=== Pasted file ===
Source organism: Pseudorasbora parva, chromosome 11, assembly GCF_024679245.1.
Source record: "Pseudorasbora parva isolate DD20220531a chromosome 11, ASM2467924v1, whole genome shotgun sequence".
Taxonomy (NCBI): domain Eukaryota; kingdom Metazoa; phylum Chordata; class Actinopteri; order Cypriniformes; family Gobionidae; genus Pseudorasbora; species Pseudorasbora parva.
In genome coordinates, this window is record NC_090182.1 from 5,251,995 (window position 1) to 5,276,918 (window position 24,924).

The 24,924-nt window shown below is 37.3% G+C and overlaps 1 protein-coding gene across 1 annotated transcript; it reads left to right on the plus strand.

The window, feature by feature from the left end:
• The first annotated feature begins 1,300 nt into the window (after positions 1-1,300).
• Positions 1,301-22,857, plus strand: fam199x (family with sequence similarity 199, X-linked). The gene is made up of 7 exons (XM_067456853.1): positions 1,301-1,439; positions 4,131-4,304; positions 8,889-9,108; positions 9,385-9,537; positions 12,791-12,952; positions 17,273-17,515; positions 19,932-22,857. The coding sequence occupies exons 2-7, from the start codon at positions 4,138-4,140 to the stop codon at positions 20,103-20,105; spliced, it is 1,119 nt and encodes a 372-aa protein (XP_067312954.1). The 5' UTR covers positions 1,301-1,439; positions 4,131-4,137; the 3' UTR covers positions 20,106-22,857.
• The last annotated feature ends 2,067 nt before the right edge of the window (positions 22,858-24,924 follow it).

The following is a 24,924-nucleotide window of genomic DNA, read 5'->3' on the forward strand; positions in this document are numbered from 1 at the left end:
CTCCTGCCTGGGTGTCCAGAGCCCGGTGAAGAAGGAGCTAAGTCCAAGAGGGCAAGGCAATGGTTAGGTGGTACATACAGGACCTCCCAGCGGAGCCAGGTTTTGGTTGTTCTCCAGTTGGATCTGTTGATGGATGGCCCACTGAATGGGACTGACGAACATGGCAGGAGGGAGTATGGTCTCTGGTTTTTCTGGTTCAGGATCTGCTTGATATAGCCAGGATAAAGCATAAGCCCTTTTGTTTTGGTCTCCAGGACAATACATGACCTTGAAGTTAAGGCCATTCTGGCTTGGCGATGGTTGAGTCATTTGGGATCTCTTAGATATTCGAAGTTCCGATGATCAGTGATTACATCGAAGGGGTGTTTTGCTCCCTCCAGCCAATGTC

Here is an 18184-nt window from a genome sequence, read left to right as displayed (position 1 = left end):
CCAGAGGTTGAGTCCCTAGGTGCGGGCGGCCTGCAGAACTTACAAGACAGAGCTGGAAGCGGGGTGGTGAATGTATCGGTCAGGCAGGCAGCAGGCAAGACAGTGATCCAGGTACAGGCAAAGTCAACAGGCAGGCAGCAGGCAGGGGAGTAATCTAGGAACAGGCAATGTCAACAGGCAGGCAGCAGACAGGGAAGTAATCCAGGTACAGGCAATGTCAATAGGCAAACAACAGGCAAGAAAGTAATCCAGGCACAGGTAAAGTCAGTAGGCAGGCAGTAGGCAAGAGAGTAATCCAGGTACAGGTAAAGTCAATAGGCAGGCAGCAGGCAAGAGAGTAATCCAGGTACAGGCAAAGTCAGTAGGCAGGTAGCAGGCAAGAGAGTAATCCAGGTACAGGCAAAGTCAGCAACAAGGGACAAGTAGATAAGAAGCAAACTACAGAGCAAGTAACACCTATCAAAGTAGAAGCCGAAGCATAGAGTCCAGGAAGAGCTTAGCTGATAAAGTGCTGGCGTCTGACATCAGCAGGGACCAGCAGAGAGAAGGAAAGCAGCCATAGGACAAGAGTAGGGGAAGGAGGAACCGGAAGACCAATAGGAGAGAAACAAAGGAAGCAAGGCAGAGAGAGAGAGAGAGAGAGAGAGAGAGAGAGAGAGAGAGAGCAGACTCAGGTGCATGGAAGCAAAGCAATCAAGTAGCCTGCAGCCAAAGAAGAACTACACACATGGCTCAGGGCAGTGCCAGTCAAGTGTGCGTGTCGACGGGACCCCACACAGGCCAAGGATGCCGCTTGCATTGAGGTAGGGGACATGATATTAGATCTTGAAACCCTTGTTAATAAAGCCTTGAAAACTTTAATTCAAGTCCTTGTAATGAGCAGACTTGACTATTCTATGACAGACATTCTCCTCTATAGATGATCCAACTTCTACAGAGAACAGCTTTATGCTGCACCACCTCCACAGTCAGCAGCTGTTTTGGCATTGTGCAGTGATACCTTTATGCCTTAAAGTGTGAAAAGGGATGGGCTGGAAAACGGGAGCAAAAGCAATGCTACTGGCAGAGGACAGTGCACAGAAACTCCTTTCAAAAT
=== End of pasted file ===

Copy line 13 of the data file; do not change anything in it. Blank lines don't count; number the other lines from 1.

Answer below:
CCAGAGGTTGAGTCCCTAGGTGCGGGCGGCCTGCAGAACTTACAAGACAGAGCTGGAAGCGGGGTGGTGAATGTATCGGTCAGGCAGGCAGCAGGCAAGACAGTGATCCAGGTACAGGCAAAGTCAACAGGCAGGCAGCAGGCAGGGGAGTAATCTAGGAACAGGCAATGTCAACAGGCAGGCAGCAGACAGGGAAGTAATCCAGGTACAGGCAATGTCAATAGGCAAACAACAGGCAAGAAAGTAATCCAGGCACAGGTAAAGTCAGTAGGCAGGCAGTAGGCAAGAGAGTAATCCAGGTACAGGTAAAGTCAATAGGCAGGCAGCAGGCAAGAGAGTAATCCAGGTACAGGCAAAGTCAGTAGGCAGGTAGCAGGCAAGAGAGTAATCCAGGTACAGGCAAAGTCAGCAACAAGGGACAAGTAGATAAGAAGCAAACTACAGAGCAAGTAACACCTATCAAAGTAGAAGCCGAAGCATAGAGTCCAGGAAGAGCTTAGCTGATAAAGTGCTGGCGTCTGACATCAGCAGGGACCAGCAGAGAGAAGGAAAGCAGCCATAGGACAAGAGTAGGGGAAGGAGGAACCGGAAGACCAATAGGAGAGAAACAAAGGAAGCAAGGCAGAGAGAGAGAGAGAGAGAGAGAGAGAGAGAGAGAGAGAGAGCAGACTCAGGTGCATGGAAGCAAAGCAATCAAGTAGCCTGCAGCCAAAGAAGAACTACACACATGGCTCAGGGCAGTGCCAGTCAAGTGTGCGTGTCGACGGGACCCCACACAGGCCAAGGATGCCGCTTGCATTGAGGTAGGGGACATGATATTAGATCTTGAAACCCTTGTTAATAAAGCCTTGAAAACTTTAATTCAAGTCCTTGTAATGAGCAGACTTGACTATTCTATGACAGACATTCTCCTCTATAGATGATCCAACTTCTACAGAGAACAGCTTTATGCTGCACCACCTCCACAGTCAGCAGCTGTTTTGGCATTGTGCAGTGATACCTTTATGCCTTAAAGTGTGAAAAGGGATGGGCTGGAAAACGGGAGCAAAAGCAATGCTACTGGCAGAGGACAGTGCACAGAAACTCCTTTCAAAAT